I. ANCIENT PHILOSOPHY
9 The Pre-Socratics: 8: pp.3-19, 11-15 (from Fragments); 9: pp.3-19, 5-9.
14 The Pre-Socratics continued: 8: pp.19-25, 15-16 (from Fragments); 9: pp.19-26, 9-10.
16 The Sophists and Socrates: 8: pp.26-40, pp.16-17 (from Fragments), pp. 32-37 (from Apology, just the beginning.); 9: pp.28-42, 10-11, 26-31.
21 Plato: 8:pp. 41-67, pp. 60-66 (from the Republic); 9: pp.45-72, 54-60.
23 Plato continued
28 Aristotle: 8: pp.68-89 (You can skip the part on art.), pp.70-75 (from Physics, Metaphysics, and On the Soul); 9: pp.74-95, 64-69.
2 No class. I have to be out of town.
7 Aristotle continued:8: pp. 75-89 (from Nichomachean Ethics and Politics); 9: pp.69-83.
9 TEST #1 (Tests include questions on all the material we have covered up to the test.)
II. MEDIEVAL PHILOSOPHY
14 Introduction to God (no readings).
16 St. Augustine: 8: pp.114 – 129; 9: pp.124-140.
21 Augustine continued,:8: pp. 117-119 (from Of the Morals of the Catholic Church.); 9:pp. 111- 113.
23 Brief note on Islamic and Jewish thought:8: pp.143-148; 9: pp.155-161:
St. Thomas Aquinas: 8: pp. 149-161, Proving God pp.124-127 (from Summa Theologica. Note that AObjections@ are the views with which Aquinas disagrees!); 9: pp.163-175, 118-123.
4 Aquinas’ proofs for God continued. (no readings).
6 Aquinas, Ethics and Law: 8:pp. 162- 168, pp.129-133 (from Summa Theologica); 9: pp. 176-182, pp.123-127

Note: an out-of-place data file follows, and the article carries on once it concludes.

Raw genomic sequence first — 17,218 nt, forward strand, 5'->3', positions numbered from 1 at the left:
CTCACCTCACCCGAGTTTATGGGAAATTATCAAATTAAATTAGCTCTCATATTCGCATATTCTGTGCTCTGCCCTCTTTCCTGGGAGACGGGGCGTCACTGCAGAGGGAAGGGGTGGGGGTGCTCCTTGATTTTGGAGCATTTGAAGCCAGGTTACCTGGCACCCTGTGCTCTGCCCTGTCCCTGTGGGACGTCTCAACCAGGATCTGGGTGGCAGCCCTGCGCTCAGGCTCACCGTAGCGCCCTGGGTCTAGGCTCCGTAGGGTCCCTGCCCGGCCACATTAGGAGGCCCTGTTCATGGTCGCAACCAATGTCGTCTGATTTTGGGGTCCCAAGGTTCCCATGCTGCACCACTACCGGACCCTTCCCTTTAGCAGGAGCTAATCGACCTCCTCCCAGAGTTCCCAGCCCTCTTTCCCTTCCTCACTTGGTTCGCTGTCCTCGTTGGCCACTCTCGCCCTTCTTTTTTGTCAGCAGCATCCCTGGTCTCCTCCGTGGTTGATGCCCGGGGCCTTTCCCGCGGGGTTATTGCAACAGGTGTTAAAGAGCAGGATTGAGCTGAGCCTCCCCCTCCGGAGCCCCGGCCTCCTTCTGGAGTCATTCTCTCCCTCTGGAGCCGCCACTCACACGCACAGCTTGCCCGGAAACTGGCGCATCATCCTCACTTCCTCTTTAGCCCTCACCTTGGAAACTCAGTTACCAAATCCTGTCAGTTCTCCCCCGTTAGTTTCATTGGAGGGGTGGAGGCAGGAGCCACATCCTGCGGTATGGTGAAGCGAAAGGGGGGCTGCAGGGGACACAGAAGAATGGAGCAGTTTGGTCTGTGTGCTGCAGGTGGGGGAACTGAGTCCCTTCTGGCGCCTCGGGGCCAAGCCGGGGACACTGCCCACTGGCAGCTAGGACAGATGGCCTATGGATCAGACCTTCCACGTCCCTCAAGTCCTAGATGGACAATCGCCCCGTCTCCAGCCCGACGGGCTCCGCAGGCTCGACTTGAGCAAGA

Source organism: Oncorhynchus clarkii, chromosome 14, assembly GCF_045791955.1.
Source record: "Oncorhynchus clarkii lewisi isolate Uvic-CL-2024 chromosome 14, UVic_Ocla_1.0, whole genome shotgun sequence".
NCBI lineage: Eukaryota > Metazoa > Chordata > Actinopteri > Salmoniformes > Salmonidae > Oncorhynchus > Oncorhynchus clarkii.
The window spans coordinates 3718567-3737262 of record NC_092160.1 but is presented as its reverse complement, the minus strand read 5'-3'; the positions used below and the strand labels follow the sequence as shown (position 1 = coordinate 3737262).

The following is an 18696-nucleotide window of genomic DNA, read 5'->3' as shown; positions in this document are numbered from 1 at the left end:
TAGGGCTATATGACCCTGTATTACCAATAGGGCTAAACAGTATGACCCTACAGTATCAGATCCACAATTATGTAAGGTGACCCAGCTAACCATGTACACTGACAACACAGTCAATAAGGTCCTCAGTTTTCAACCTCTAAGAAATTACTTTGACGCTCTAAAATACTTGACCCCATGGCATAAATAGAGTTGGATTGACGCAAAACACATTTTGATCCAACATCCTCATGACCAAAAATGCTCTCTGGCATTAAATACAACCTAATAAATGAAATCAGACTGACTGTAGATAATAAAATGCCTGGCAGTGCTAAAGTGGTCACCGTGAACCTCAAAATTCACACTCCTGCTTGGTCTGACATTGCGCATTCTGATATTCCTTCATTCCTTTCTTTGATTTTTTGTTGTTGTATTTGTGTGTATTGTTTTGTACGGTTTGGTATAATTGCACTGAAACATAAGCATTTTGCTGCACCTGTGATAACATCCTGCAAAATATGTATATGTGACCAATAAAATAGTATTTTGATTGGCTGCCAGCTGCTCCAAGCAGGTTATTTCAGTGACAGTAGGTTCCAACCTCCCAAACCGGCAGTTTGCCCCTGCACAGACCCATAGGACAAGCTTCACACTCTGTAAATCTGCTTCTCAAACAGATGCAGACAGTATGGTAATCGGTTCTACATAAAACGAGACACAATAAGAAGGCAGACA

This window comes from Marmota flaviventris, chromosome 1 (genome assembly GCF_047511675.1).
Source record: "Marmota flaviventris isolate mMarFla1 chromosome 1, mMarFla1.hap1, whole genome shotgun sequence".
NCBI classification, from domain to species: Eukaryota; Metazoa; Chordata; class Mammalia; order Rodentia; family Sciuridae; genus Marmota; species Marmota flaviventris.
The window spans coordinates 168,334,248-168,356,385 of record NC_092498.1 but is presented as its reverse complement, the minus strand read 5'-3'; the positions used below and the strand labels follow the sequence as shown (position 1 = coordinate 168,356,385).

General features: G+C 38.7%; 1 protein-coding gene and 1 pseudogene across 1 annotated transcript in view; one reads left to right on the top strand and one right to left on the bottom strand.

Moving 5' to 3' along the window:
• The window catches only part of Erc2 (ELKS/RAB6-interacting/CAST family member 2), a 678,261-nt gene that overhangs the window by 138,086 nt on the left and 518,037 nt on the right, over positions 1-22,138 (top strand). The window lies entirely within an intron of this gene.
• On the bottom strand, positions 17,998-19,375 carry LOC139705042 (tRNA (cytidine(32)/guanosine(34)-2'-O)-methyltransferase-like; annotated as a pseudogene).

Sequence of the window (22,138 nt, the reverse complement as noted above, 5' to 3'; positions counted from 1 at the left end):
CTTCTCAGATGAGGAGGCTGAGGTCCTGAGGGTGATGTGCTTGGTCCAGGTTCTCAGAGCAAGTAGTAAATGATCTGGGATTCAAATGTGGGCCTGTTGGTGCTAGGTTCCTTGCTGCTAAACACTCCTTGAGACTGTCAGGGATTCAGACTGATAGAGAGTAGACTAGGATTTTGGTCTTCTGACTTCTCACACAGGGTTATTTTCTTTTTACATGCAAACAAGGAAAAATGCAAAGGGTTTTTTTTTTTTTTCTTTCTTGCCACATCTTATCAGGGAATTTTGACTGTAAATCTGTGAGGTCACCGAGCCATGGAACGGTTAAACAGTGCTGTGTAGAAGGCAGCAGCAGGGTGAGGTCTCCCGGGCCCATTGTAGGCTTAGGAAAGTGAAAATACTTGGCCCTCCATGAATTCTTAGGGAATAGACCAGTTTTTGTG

11 TEST #2
III. MODERN PHILOSOPHY, PART I
13 Descartes: 8: pp.204-215, pp.150-163 (from Meditations and The Passions of the Soul);
9: pp.222-233, 153-166.
18 Locke's epistemology: 8: pp.229-236, 167-173 (from Essay concerning Human Understanding); 9: pp.249-256, 195-201 and Berkeley: 8: pp.239-244, 174 -183(from Dialogues between Hylas and Philonous); 9: pp.259-264, 202-211.
20 Hobbes and Locke on government: 8: pp.199-203, 236-239; 9: pp. 215-219, 256-259.
25 Hume: 8: pp.244-253, pp.183-196 (from Treatise of Human Nature); 9: pp.264-273, 211-224.
27 Hume continued: 8: pp. 210-216 (from Dialogues Concerning Natural Religion; 9:pp. 238-245
2 Test #3
IV. MODERN AND BEYOND
4 Kant: 8: pp.271-284 (With a nod to Fichte); 9: pp.295-306.
9 Kant:8: pp.284-290 (skip the part on art), pp.252-258 (from Groundwork of the Metaphysics of Morals); 9: pp. 308-314, 280-286.
11 Mill: 8: pp.327-333, 281-291 (from On Liberty and Utilitarianism); 9: pp.355-361, 309-319.
16 Marx: 8: pp.346-360, pp.291-298(from "The Communist Manifesto") (With a little introduction to Hegel); 9:pp.377-390, 319-326.
Test #4 during exam period. This test covers only section IV. It is not cumulative.